Skip to main content

Rust all-in

A language empowering everyone to build reliable and efficient software.

The most important links when working with Rust (alphabetically):

Other awesome links (alphabetically):

Interesting Stack Overflow questions

Difference between iter, iter_mut, and into_iter

  • the iterator returned by into_iter may yield any of T, &T or &mut T, depending on the context
  • the iterator returned by iter will yield &T, by convention
  • the iterator returned by iter_mut will yield &mut T, by convention

If you just need to "look at" the data, use iter, if you need to edit/mutate it, use iter_mut, and if you need to give it a new owner, use into_iter.


Difference between Copy and Clone

Copies happen implicitly, for example as part of an assignment y = x. The behavior of Copy is not overloadable; it is always a simple bit-wise copy.

Cloning is an explicit action, x.clone(). The implementation of Clone can provide any type-specific behavior necessary to duplicate values safely. For example, the implementation of Clone for String needs to copy the pointed-to string buffer in the heap. A simple bitwise copy of String values would merely copy the pointer, leading to a double free down the line. For this reason, String is Clone but not Copy.

Clone is a supertrait of Copy, so everything which is Copy must also implement Clone. If a type is Copy then its Clone implementation only needs to return *self:

struct MyStruct;

impl Copy for MyStruct { }

impl Clone for MyStruct {
fn clone(&self) -> MyStruct {


Different wording:

  • Copy is implicit, inexpensive, and cannot be re-implemented (memcpy)
  • Clone is explicit, may be expensive, and may be re-implement arbitrarily

Read this interesting question:

Visibility and privacy in Rust

Visibility and privacy o modules in Rust is well explained here:

In short: (almost) everything is private by default and you can make it public via pub keyword. There are several additional restrictions of the pub keyword:

  • pub(in path) makes an item visible within the provided path. path must be an ancestor module of the item whose visibility is being declared.
  • pub(crate) makes an item visible within the current crate.
  • pub(super) makes an item visible to the parent module. This is equivalent to pub(in super).
  • pub(self) makes an item visible to the current module. This is equivalent to pub(in self) or not using pub at all.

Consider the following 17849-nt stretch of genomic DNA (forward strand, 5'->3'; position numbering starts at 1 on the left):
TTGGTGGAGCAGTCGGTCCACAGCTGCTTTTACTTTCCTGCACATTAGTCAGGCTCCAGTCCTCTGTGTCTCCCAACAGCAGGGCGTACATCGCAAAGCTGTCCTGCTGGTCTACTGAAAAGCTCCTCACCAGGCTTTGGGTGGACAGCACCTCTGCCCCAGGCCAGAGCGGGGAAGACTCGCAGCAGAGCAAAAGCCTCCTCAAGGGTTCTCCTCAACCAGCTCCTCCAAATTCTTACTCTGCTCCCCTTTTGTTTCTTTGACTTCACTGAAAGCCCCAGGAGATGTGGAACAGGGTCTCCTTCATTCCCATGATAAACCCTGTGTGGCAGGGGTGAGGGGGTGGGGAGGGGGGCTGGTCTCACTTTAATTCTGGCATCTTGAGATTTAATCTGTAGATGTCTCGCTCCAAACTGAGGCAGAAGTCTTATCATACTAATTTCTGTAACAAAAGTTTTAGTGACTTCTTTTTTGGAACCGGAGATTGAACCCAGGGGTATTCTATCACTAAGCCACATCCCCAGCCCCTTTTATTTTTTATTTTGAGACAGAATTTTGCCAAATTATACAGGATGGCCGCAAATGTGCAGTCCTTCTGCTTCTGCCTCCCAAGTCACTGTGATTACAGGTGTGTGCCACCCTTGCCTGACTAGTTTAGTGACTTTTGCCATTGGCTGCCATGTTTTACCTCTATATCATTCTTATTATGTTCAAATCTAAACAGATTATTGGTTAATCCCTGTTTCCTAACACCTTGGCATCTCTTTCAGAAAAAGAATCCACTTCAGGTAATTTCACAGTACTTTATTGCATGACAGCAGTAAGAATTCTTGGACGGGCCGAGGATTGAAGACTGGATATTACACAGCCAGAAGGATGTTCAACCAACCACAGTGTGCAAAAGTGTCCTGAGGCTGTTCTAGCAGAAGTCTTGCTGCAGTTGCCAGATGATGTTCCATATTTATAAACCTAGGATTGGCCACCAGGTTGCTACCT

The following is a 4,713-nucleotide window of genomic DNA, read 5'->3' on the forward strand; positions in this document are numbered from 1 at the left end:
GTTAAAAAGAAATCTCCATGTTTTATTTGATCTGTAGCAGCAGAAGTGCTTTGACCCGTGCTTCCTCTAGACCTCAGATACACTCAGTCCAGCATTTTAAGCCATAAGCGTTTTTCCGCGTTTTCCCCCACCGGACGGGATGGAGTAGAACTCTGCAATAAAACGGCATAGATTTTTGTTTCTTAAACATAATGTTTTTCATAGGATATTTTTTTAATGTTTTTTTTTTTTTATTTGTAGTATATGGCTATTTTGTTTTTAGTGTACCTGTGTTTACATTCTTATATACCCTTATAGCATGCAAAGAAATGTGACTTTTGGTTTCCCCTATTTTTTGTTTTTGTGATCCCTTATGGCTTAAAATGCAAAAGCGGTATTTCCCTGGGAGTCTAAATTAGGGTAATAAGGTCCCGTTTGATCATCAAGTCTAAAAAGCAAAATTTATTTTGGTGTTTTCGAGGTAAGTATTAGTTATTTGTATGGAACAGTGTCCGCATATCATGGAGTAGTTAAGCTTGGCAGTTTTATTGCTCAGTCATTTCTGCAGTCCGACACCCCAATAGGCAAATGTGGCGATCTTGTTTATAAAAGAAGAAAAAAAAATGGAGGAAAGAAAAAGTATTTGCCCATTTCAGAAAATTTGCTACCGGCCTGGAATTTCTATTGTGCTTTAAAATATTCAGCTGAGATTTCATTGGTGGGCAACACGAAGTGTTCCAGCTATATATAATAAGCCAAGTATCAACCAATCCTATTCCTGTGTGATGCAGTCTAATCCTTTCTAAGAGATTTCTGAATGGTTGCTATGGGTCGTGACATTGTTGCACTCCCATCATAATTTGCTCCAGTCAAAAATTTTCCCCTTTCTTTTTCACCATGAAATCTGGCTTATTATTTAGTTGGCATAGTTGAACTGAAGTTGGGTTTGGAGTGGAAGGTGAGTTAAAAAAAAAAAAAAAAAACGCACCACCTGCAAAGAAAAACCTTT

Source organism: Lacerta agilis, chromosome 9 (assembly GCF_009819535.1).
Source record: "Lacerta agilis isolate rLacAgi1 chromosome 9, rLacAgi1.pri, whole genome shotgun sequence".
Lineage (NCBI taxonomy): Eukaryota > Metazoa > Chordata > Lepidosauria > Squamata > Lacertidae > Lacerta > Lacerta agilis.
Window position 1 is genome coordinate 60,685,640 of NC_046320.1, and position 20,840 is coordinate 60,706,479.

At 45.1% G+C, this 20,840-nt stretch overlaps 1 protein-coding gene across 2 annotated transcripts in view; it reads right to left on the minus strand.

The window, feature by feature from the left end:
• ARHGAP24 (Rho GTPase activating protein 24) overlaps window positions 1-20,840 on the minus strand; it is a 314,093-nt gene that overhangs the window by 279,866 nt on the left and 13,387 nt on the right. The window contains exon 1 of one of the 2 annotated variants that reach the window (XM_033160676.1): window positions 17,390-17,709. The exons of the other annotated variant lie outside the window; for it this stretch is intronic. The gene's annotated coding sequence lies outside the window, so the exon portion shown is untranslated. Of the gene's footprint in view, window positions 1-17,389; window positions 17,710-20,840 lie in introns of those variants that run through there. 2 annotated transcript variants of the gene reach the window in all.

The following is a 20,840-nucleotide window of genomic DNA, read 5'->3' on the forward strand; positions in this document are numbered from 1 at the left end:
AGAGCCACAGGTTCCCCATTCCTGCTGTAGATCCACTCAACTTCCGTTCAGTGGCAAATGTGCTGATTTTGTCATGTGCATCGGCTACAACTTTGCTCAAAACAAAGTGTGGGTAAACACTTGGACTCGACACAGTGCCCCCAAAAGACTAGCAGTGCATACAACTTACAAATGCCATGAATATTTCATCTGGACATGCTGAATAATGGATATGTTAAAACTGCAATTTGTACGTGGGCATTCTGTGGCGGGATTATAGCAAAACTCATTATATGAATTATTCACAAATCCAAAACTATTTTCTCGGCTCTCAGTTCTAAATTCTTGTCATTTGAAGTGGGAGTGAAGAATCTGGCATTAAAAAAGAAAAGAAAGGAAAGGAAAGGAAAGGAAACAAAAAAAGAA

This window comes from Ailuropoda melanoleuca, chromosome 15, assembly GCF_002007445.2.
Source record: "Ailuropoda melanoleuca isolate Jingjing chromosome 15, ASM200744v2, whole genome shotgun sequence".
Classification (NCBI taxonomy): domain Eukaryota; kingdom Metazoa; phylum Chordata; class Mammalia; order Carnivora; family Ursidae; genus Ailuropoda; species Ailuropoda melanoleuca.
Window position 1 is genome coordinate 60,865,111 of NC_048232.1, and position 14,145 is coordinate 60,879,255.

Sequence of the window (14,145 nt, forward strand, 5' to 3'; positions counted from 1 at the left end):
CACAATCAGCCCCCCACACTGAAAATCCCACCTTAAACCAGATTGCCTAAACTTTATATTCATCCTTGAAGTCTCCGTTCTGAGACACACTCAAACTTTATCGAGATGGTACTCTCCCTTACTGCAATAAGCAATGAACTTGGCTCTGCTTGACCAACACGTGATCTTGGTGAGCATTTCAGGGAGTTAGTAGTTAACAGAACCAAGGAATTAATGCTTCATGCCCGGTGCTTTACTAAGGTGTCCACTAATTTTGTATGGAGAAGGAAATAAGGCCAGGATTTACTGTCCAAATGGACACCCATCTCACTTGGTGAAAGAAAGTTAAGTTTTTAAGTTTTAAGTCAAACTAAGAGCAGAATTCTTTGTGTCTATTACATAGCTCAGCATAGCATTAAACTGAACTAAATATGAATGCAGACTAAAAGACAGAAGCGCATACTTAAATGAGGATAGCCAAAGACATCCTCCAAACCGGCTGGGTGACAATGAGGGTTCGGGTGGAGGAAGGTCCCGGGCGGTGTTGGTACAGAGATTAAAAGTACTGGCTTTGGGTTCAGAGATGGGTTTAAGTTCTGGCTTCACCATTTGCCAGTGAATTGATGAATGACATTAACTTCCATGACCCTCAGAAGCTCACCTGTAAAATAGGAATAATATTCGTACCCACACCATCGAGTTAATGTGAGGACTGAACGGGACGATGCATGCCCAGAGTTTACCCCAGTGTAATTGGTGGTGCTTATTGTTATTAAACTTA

pub mod outer_mod {
pub mod inner_mod {
// This function is visible within `outer_mod`
pub(in crate::outer_mod) fn outer_mod_visible_fn() {}

// This function is visible to the entire crate
pub(crate) fn crate_visible_fn() {}

// This function is visible within `outer_mod`
pub(super) fn super_mod_visible_fn() {
// This function is visible since we're in the same `mod`

// This function is visible only within `inner_mod`,
// which is the same as leaving it private.
pub(self) fn inner_mod_visible_fn() {}
pub fn foo() {

// This function is no longer visible since we're outside of `inner_mod`
// Error! `inner_mod_visible_fn` is private

fn bar() {
// This function is still visible since we're in the same crate

// This function is no longer visible since we're outside of `outer_mod`
// Error! `super_mod_visible_fn` is private

// This function is no longer visible since we're outside of `outer_mod`
// Error! `outer_mod_visible_fn` is private


fn main() { bar() }

How to create parameterized tests in Rust?

macro_rules! fib_tests {
($($name:ident: $value:expr,)*) => {
fn $name() {
let (input, expected) = $value;
assert_eq!(expected, fib(input));

fib_tests! {
fib_0: (0, 0),
fib_1: (1, 1),
fib_2: (2, 1),
fib_3: (3, 2),
fib_4: (4, 3),
fib_5: (5, 5),
fib_6: (6, 8),

An interesting alternative approach is to use proptest:

proptest! {
fn parses_all_valid_dates(s in "[0-9]{4}-[0-9]{2}-[0-9]{2}") {

Or with extra config:

proptest! {
#![proptest_config(ProptestConfig {
cases: 1000, .. ProptestConfig::default()
fn parse_authorization_header_proptest(token in "[a-zA-Z0-9-._~+/]+") {
println!("Bearer {}", token); // visible only with `cargo test -- --nocapture`
let result = parse_authorization_header(format!("Bearer {}", token).as_str()).unwrap();
prop_assert_eq!(result, token)

Reading and writing files

Read a file to a String:

use std::fs;

fn main() {
let data = fs::read_to_string("/etc/hosts").expect("Unable to read file");
println!("{}", data);

Read a file as a Vec<u8>:

use std::fs;

fn main() {
let data = fs::read("/etc/hosts").expect("Unable to read file");
println!("{}", data.len());

Write a file:

use std::fs;

fn main() {
let data = "Some data!";
fs::write("/tmp/foo", data).expect("Unable to write file");

Macro repetitions

Below is a macro which formats each element as a string. It matches zero or more comma-separated expressions and expands to an expression that constructs a vector.

macro_rules! vec_strs {
// Start a repetition:
// Each repeat must contain an expression...
// ...separated by commas...
// or more times.
) => {
// Enclose the expansion in a block so that we can use
// multiple statements.
let mut v = Vec::new();

// Start a repetition:
// Each repeat will contain the following statement, with
// $element replaced with the corresponding expression.
v.push(format!("{}", $element));


fn main() {
let s = vec_strs![1, "a", true, 3.14159f32];
assert_eq!(s, &["1", "a", "true", "3.14159"]);


Ultimate Clippy pedantic check

cargo clippy -- -W clippy::pedantic